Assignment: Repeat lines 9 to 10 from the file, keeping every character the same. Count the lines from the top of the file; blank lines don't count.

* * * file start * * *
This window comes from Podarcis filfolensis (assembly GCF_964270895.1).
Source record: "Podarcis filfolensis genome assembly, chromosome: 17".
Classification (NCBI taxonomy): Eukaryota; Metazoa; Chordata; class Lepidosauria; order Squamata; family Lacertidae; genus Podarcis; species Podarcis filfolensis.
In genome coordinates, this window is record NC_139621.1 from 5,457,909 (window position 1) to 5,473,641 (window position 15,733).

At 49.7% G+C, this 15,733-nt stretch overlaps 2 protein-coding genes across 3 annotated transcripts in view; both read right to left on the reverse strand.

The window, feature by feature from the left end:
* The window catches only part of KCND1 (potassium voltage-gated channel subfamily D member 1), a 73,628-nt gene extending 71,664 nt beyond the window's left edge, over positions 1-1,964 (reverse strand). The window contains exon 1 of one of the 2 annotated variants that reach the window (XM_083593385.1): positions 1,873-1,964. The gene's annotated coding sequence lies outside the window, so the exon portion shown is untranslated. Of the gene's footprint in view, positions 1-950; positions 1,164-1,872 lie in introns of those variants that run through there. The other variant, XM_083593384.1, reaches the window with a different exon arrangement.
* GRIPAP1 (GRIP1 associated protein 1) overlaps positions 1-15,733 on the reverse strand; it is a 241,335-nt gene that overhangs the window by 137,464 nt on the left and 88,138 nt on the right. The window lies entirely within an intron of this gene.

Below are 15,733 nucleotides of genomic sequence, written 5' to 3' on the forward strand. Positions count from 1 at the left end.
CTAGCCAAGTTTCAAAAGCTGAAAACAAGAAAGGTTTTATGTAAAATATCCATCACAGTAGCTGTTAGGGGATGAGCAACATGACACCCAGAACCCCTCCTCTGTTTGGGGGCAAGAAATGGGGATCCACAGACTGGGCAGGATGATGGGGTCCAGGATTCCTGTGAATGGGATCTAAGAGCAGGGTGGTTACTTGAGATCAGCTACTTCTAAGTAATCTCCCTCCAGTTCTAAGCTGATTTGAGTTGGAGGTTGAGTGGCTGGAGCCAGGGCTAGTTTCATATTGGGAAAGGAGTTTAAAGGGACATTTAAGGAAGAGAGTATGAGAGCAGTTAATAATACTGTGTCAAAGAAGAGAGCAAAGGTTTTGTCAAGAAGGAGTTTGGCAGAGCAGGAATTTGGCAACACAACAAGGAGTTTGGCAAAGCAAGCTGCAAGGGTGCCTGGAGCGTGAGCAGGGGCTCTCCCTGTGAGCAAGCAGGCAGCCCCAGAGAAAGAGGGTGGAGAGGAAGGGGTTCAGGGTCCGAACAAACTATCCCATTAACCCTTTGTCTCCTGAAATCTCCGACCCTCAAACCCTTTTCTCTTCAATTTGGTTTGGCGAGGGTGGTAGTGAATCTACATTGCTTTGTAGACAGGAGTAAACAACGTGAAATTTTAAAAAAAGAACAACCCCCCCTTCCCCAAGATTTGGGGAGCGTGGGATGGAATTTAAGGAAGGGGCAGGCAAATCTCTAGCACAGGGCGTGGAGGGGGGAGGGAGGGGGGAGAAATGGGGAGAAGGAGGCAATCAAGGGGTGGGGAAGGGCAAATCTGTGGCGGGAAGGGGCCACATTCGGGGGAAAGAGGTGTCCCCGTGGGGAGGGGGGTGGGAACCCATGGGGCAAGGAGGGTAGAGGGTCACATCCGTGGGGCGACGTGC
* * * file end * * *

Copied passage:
Below are 15,733 nucleotides of genomic sequence, written 5' to 3' on the forward strand. Positions count from 1 at the left end.
CTAGCCAAGTTTCAAAAGCTGAAAACAAGAAAGGTTTTATGTAAAATATCCATCACAGTAGCTGTTAGGGGATGAGCAACATGACACCCAGAACCCCTCCTCTGTTTGGGGGCAAGAAATGGGGATCCACAGACTGGGCAGGATGATGGGGTCCAGGATTCCTGTGAATGGGATCTAAGAGCAGGGTGGTTACTTGAGATCAGCTACTTCTAAGTAATCTCCCTCCAGTTCTAAGCTGATTTGAGTTGGAGGTTGAGTGGCTGGAGCCAGGGCTAGTTTCATATTGGGAAAGGAGTTTAAAGGGACATTTAAGGAAGAGAGTATGAGAGCAGTTAATAATACTGTGTCAAAGAAGAGAGCAAAGGTTTTGTCAAGAAGGAGTTTGGCAGAGCAGGAATTTGGCAACACAACAAGGAGTTTGGCAAAGCAAGCTGCAAGGGTGCCTGGAGCGTGAGCAGGGGCTCTCCCTGTGAGCAAGCAGGCAGCCCCAGAGAAAGAGGGTGGAGAGGAAGGGGTTCAGGGTCCGAACAAACTATCCCATTAACCCTTTGTCTCCTGAAATCTCCGACCCTCAAACCCTTTTCTCTTCAATTTGGTTTGGCGAGGGTGGTAGTGAATCTACATTGCTTTGTAGACAGGAGTAAACAACGTGAAATTTTAAAAAAAGAACAACCCCCCCTTCCCCAAGATTTGGGGAGCGTGGGATGGAATTTAAGGAAGGGGCAGGCAAATCTCTAGCACAGGGCGTGGAGGGGGGAGGGAGGGGGGAGAAATGGGGAGAAGGAGGCAATCAAGGGGTGGGGAAGGGCAAATCTGTGGCGGGAAGGGGCCACATTCGGGGGAAAGAGGTGTCCCCGTGGGGAGGGGGGTGGGAACCCATGGGGCAAGGAGGGTAGAGGGTCACATCCGTGGGGCGACGTGC